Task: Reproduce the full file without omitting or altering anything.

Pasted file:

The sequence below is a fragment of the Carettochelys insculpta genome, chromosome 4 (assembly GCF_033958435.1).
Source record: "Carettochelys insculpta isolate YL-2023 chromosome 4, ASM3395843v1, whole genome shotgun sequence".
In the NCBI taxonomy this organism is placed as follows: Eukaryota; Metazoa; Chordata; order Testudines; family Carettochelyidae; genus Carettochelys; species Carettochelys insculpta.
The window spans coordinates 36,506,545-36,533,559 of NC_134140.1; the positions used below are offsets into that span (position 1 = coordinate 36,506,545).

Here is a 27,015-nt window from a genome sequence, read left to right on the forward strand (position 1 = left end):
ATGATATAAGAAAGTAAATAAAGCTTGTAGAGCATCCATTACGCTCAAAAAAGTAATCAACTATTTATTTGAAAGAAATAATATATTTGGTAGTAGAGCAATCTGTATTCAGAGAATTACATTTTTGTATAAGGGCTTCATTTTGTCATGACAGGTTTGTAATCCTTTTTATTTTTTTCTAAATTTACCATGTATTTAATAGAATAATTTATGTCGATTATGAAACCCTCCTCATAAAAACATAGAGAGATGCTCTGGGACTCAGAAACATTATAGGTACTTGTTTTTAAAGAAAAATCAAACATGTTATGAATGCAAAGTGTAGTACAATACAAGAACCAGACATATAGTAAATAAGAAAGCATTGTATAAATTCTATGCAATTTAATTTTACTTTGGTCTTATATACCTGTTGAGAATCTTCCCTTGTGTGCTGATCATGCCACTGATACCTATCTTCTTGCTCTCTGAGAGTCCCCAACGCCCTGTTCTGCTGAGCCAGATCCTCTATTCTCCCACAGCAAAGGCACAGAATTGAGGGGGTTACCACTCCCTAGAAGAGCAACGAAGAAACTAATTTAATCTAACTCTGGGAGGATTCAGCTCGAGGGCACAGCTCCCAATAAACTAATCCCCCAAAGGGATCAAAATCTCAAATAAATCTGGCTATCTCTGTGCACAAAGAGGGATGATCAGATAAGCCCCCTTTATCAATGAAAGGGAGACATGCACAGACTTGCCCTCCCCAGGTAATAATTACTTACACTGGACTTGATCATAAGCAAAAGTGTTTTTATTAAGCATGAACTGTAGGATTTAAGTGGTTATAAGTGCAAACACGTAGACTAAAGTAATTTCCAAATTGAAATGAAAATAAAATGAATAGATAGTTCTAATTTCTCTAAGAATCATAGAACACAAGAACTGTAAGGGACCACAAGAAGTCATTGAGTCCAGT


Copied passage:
The sequence below is a fragment of the Carettochelys insculpta genome, chromosome 4 (assembly GCF_033958435.1).
Source record: "Carettochelys insculpta isolate YL-2023 chromosome 4, ASM3395843v1, whole genome shotgun sequence".
In the NCBI taxonomy this organism is placed as follows: Eukaryota; Metazoa; Chordata; order Testudines; family Carettochelyidae; genus Carettochelys; species Carettochelys insculpta.
The window spans coordinates 36,506,545-36,533,559 of NC_134140.1; the positions used below are offsets into that span (position 1 = coordinate 36,506,545).

Here is a 27,015-nt window from a genome sequence, read left to right on the forward strand (position 1 = left end):
ATGATATAAGAAAGTAAATAAAGCTTGTAGAGCATCCATTACGCTCAAAAAAGTAATCAACTATTTATTTGAAAGAAATAATATATTTGGTAGTAGAGCAATCTGTATTCAGAGAATTACATTTTTGTATAAGGGCTTCATTTTGTCATGACAGGTTTGTAATCCTTTTTATTTTTTTCTAAATTTACCATGTATTTAATAGAATAATTTATGTCGATTATGAAACCCTCCTCATAAAAACATAGAGAGATGCTCTGGGACTCAGAAACATTATAGGTACTTGTTTTTAAAGAAAAATCAAACATGTTATGAATGCAAAGTGTAGTACAATACAAGAACCAGACATATAGTAAATAAGAAAGCATTGTATAAATTCTATGCAATTTAATTTTACTTTGGTCTTATATACCTGTTGAGAATCTTCCCTTGTGTGCTGATCATGCCACTGATACCTATCTTCTTGCTCTCTGAGAGTCCCCAACGCCCTGTTCTGCTGAGCCAGATCCTCTATTCTCCCACAGCAAAGGCACAGAATTGAGGGGGTTACCACTCCCTAGAAGAGCAACGAAGAAACTAATTTAATCTAACTCTGGGAGGATTCAGCTCGAGGGCACAGCTCCCAATAAACTAATCCCCCAAAGGGATCAAAATCTCAAATAAATCTGGCTATCTCTGTGCACAAAGAGGGATGATCAGATAAGCCCCCTTTATCAATGAAAGGGAGACATGCACAGACTTGCCCTCCCCAGGTAATAATTACTTACACTGGACTTGATCATAAGCAAAAGTGTTTTTATTAAGCATGAACTGTAGGATTTAAGTGGTTATAAGTGCAAACACGTAGACTAAAGTAATTTCCAAATTGAAATGAAAATAAAATGAATAGATAGTTCTAATTTCTCTAAGAATCATAGAACACAAGAACTGTAAGGGACCACAAGAAGTCATTGAGTCCAGT